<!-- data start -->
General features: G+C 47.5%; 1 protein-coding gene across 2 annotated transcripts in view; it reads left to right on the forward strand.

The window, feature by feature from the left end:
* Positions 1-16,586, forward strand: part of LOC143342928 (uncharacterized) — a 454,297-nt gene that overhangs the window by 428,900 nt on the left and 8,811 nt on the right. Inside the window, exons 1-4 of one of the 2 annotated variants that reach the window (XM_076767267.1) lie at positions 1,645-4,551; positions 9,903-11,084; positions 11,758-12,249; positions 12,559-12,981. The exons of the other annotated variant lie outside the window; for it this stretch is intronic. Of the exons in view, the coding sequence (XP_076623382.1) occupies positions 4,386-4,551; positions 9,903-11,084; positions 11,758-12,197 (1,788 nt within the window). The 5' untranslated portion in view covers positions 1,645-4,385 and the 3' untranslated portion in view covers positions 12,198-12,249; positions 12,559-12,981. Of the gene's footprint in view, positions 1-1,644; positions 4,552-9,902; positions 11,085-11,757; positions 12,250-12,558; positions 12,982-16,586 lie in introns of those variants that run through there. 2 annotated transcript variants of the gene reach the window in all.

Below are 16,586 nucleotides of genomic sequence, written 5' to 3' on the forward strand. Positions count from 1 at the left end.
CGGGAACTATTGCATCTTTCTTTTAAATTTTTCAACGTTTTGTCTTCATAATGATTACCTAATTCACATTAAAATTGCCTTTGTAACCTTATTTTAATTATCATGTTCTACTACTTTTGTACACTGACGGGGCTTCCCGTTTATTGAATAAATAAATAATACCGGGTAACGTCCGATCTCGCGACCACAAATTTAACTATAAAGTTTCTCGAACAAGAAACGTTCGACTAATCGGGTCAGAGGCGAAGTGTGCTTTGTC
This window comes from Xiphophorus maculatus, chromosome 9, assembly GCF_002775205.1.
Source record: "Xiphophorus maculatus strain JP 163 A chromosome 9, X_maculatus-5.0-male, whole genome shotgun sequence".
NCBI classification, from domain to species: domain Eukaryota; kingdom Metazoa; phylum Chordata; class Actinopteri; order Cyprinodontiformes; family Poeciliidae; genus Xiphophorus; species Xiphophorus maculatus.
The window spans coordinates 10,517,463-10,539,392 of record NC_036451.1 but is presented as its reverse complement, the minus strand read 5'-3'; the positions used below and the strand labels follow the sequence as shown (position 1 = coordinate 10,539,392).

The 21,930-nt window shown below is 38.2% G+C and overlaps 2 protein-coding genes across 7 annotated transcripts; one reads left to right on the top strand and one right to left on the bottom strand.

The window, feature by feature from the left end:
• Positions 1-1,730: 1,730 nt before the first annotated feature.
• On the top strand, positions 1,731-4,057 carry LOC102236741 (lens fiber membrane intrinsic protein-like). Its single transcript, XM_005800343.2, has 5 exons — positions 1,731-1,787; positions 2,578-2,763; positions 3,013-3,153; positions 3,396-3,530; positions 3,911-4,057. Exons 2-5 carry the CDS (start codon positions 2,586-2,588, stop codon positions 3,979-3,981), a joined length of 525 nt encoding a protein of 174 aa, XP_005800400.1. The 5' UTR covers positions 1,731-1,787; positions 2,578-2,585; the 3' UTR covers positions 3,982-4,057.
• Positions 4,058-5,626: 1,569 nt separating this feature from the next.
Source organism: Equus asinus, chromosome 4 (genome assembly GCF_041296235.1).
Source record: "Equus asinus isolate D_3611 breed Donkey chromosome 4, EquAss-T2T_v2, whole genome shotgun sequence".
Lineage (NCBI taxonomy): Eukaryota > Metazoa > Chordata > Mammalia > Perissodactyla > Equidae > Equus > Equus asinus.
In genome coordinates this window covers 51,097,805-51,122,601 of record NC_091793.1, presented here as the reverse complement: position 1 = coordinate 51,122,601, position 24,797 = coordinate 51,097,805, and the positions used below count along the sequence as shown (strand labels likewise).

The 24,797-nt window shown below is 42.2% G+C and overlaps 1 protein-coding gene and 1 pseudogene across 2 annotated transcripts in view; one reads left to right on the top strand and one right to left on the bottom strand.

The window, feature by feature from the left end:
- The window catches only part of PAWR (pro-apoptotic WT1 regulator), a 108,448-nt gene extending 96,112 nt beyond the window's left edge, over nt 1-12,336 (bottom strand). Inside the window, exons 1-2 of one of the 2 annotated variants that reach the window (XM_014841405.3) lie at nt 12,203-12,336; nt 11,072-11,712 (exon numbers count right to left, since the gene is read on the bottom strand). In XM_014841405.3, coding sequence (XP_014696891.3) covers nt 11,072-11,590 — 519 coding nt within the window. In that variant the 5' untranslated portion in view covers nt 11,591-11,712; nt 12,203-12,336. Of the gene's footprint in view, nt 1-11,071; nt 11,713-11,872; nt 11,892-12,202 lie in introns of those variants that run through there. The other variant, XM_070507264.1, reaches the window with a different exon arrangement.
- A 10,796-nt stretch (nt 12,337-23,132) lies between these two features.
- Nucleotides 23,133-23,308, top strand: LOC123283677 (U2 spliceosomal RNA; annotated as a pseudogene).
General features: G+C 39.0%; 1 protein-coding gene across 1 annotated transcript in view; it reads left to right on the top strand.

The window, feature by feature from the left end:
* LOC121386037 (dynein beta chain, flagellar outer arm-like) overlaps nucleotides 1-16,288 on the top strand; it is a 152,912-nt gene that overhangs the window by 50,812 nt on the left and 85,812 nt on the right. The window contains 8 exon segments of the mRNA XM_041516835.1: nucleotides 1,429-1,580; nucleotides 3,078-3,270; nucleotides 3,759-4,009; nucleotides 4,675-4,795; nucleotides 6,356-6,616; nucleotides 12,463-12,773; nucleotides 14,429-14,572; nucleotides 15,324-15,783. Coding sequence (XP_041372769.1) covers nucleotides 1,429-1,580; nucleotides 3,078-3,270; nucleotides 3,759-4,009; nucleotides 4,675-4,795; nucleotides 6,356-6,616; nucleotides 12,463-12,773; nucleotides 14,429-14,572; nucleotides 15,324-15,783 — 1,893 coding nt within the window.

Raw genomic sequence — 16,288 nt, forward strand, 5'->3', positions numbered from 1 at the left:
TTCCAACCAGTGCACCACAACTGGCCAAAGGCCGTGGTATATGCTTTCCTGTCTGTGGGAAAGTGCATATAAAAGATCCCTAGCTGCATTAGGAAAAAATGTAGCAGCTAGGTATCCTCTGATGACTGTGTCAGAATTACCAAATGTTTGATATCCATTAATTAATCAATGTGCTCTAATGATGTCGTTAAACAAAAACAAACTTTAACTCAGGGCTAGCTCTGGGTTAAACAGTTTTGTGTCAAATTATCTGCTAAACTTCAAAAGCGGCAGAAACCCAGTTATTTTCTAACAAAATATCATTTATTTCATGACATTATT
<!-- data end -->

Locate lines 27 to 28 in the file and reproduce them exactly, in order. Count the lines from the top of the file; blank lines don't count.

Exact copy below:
Raw genomic sequence — 16,288 nt, forward strand, 5'->3', positions numbered from 1 at the left:
TTCCAACCAGTGCACCACAACTGGCCAAAGGCCGTGGTATATGCTTTCCTGTCTGTGGGAAAGTGCATATAAAAGATCCCTAGCTGCATTAGGAAAAAATGTAGCAGCTAGGTATCCTCTGATGACTGTGTCAGAATTACCAAATGTTTGATATCCATTAATTAATCAATGTGCTCTAATGATGTCGTTAAACAAAAACAAACTTTAACTCAGGGCTAGCTCTGGGTTAAACAGTTTTGTGTCAAATTATCTGCTAAACTTCAAAAGCGGCAGAAACCCAGTTATTTTCTAACAAAATATCATTTATTTCATGACATTATT